Physical Therapist: Job Profile & Salary

Overview

This hands-on career is also one of the fastest growing. As one of the 198,600 physical therapists in the United States, you might work in a clinic, hospital, or private office, and your patients could include an aging athlete, a recent accident victim, or a young person with lower back pain. It's your job to test and measure their coordination, muscle strength, range of motion, and motor function. From your examination, you must determine a strategy for treatment, so they can regain mobility, be relieved of pain, or learn to live with a disability. You may consult with other medical care providers, including physicians, occupational therapists, and social workers.
Job opportunities look good in the field, and employment is expected to grow much faster than average thanks to rising demand for such services among aging baby boomers. The Bureau of Labor Statistics projects physical therapist employment growth of 39 percent between 2010 and 2020, with the field adding 77,400 more jobs. Thanks to good job opportunities for physical therapists, it lands at No. 8 on The Best Jobs of 2012 list.
Salary Range

75th Percentile Wage: $90,350
Median Wage: $76,310
25th Percentile Wage: $64,230
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Salary

The Bureau of Labor Statistics reports the median annual wage for a physical therapist was $76,310 in 2010. The best-paid 10 percent of workers in the category made approximately $107,920, while the bottom 10 percent made approximately $53,620. The highest wages are found in physician offices or hospitals. By location, the highest-paid positions are clustered in the metropolitan areas of McAllen, Texas, Madera, Calif., and Fairbanks, Ark.
Training

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At a minimum, you'll need a master's degree and a state license to become a practicing therapist. Many students currently pursue a doctor of physical therapy degree (DPT), and new graduates taking the national licensure examination in the field after 2017 will be required to hold such a degree. Most doctoral programs last three years, compared with two or two and a half for a master's. Many licenses also require continuing education in order to stay certified.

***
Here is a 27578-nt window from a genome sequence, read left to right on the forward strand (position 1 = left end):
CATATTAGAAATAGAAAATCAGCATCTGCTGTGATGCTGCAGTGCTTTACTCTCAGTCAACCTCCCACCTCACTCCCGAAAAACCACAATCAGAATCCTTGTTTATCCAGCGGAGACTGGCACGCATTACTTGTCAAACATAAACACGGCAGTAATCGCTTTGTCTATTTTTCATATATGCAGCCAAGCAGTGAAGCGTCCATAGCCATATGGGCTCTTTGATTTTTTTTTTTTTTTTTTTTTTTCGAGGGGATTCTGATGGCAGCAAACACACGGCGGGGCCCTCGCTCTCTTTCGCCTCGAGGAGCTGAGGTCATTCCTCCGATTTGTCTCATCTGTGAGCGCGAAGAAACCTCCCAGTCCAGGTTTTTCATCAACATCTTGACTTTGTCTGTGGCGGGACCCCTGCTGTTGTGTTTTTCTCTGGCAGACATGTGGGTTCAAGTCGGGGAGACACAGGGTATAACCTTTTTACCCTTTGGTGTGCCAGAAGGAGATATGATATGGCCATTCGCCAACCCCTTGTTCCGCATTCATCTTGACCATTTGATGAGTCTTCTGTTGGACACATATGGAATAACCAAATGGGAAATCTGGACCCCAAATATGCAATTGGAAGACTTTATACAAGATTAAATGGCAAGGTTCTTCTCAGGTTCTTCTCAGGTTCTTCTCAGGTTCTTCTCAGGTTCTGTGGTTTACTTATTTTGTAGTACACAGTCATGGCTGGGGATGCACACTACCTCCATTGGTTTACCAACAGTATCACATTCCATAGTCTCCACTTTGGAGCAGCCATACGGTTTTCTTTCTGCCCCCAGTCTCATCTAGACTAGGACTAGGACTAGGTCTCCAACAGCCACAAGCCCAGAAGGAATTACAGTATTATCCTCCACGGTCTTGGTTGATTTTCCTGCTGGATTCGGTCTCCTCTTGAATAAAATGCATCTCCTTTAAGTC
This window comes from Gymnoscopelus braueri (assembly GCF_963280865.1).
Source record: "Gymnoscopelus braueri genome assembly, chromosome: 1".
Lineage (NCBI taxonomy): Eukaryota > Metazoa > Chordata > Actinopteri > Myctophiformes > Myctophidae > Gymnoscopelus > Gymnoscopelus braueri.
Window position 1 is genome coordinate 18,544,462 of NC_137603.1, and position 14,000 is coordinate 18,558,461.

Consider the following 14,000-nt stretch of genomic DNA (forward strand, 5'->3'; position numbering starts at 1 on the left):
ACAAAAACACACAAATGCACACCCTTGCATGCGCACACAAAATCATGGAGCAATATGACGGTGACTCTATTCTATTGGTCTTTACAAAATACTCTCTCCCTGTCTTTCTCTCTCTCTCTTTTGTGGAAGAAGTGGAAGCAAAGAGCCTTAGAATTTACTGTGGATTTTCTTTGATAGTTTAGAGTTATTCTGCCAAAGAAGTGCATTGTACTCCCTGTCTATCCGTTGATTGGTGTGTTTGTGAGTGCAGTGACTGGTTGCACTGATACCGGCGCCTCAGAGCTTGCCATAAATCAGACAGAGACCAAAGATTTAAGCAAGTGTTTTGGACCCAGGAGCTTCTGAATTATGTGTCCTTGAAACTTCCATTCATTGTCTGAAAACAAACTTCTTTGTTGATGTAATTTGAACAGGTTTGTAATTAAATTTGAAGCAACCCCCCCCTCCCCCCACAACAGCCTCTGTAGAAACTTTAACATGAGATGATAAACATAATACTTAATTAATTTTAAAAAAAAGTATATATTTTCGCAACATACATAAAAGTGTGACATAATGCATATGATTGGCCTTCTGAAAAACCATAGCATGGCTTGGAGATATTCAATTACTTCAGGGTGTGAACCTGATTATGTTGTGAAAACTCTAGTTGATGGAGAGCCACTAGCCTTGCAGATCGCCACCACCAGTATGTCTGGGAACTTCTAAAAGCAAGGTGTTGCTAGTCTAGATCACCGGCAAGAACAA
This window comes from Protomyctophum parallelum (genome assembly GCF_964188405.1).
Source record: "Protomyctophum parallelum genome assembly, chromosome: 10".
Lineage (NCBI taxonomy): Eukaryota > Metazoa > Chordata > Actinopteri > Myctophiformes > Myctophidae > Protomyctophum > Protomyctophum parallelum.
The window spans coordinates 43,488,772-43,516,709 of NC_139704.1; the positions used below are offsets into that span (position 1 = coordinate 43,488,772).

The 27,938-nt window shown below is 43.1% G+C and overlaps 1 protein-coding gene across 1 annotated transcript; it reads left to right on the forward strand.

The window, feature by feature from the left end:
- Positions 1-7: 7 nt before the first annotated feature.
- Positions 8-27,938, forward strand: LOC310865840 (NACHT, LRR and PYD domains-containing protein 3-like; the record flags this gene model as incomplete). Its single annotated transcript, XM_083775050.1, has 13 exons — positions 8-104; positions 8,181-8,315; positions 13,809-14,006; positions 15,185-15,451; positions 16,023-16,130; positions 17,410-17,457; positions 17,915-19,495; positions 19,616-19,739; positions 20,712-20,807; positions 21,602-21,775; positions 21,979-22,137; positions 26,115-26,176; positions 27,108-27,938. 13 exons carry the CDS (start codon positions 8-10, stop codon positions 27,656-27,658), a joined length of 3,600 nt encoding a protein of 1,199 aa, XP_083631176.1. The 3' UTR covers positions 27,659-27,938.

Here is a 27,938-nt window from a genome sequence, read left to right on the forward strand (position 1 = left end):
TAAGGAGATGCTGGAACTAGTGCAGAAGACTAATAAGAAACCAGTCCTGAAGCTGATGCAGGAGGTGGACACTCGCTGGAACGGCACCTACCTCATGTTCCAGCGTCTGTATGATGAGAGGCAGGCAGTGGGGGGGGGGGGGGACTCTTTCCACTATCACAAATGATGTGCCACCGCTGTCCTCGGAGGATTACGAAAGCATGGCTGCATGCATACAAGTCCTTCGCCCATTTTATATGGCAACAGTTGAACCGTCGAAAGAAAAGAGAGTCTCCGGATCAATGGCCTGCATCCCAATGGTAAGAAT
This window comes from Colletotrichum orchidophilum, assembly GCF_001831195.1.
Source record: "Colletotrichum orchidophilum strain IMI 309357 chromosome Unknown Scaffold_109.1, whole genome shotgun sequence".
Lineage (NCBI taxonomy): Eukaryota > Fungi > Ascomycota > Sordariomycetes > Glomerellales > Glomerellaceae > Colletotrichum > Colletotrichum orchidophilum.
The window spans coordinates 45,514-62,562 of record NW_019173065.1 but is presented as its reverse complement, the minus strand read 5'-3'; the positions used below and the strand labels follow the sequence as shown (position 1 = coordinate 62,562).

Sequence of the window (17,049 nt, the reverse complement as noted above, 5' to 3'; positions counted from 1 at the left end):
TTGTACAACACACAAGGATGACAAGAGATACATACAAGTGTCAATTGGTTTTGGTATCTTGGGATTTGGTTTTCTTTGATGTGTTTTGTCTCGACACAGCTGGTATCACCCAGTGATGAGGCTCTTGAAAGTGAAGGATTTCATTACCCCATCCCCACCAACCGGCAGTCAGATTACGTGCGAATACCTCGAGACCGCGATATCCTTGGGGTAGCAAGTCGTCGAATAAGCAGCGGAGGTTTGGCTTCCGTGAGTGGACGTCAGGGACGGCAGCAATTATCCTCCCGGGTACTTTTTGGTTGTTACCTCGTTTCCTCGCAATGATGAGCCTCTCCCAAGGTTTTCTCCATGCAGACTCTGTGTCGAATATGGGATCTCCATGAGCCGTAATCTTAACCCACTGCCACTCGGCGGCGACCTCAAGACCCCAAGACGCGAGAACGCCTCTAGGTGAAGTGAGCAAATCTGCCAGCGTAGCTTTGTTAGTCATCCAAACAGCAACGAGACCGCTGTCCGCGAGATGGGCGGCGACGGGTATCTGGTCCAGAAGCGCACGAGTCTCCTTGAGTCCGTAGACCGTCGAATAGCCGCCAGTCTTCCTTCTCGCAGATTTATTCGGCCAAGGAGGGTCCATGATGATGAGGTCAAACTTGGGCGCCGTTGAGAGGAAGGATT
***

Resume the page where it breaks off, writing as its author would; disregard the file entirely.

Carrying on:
Job Satisfaction

Upward Mobility: Below Average
Stress Level: Below Average
Flexibility: Above Average

Reviews and Advice

On-the-job internships are a required part of any physical therapist's training, and experts say that's the place to make the connections that will land you a job. "It's a unique opportunity for students to pay attention to what they like or don't like," about the job or a particular type of practice, says Janet Bezner, deputy executive director of the American Physical Therapy Association. Starting the job hunt while still in school is key, she says, as is narrowing the type of patients you'd like to treat, be they orthopedic, pediatric, geriatric, or another demographic, as well as the size and style of practice that will best suit you. She also advises applicants to highlight other skills in addition to their PT education and training. For example, Bezner notes a variety of skills, from a Pilates certification to an MBA, can add something extra when joining a practice. Plus, she says the current environment is a "buyer's market," so applicants have more room to tailor their job hunt to their own specifications.